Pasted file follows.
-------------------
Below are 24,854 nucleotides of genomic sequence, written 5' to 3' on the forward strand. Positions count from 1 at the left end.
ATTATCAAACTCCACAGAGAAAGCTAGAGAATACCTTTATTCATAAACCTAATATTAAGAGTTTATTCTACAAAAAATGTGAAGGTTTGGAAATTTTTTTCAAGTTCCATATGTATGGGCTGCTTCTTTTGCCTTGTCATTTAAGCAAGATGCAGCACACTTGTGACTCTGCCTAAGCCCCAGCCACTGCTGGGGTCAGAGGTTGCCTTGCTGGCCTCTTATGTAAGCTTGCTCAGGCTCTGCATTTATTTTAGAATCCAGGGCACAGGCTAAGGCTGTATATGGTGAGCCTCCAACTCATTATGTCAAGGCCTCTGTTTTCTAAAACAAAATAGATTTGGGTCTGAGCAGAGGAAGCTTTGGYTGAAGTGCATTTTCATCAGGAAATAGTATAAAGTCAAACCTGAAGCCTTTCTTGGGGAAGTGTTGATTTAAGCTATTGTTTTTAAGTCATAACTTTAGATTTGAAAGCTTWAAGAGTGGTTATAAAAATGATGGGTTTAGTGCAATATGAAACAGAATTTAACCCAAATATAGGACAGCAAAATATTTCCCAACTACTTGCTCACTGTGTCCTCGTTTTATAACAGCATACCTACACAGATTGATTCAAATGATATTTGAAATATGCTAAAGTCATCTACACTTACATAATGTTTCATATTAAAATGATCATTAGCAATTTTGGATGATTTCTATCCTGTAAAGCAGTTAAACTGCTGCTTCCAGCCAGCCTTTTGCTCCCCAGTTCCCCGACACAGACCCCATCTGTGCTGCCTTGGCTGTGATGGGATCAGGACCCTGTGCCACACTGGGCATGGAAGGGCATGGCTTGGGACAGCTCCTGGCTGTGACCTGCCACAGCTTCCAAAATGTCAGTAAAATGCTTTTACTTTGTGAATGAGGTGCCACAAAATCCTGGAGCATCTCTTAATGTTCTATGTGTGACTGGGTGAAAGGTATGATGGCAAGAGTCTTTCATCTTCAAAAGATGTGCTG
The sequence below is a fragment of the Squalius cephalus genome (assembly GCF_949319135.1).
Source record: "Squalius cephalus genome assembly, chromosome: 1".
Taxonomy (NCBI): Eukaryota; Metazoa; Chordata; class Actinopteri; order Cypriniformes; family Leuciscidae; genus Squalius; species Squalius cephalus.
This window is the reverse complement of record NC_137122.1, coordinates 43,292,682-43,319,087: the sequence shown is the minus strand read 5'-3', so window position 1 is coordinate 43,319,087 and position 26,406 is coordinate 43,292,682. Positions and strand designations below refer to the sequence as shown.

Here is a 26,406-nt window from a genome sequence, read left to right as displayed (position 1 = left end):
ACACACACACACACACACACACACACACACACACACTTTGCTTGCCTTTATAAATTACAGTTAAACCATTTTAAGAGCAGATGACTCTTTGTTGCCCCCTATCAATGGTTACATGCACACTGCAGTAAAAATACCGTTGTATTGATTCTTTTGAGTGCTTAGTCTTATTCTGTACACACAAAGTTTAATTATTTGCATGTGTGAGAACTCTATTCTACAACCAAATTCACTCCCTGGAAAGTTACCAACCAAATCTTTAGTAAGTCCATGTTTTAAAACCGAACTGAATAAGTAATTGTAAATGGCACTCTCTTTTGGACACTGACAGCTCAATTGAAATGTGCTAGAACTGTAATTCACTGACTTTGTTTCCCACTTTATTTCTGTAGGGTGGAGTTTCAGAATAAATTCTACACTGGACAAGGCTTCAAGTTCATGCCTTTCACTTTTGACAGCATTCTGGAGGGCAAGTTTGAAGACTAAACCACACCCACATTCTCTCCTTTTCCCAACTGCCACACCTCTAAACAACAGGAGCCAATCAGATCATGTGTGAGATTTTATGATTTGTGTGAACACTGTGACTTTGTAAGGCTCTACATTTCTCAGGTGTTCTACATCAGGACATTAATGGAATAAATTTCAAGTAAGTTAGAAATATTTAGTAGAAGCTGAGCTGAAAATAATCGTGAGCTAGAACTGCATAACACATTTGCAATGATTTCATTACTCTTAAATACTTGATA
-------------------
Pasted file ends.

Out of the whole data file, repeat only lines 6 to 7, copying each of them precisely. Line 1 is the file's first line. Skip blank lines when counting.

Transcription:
This window is the reverse complement of record NC_137122.1, coordinates 43,292,682-43,319,087: the sequence shown is the minus strand read 5'-3', so window position 1 is coordinate 43,319,087 and position 26,406 is coordinate 43,292,682. Positions and strand designations below refer to the sequence as shown.

Here is a 26,406-nt window from a genome sequence, read left to right as displayed (position 1 = left end):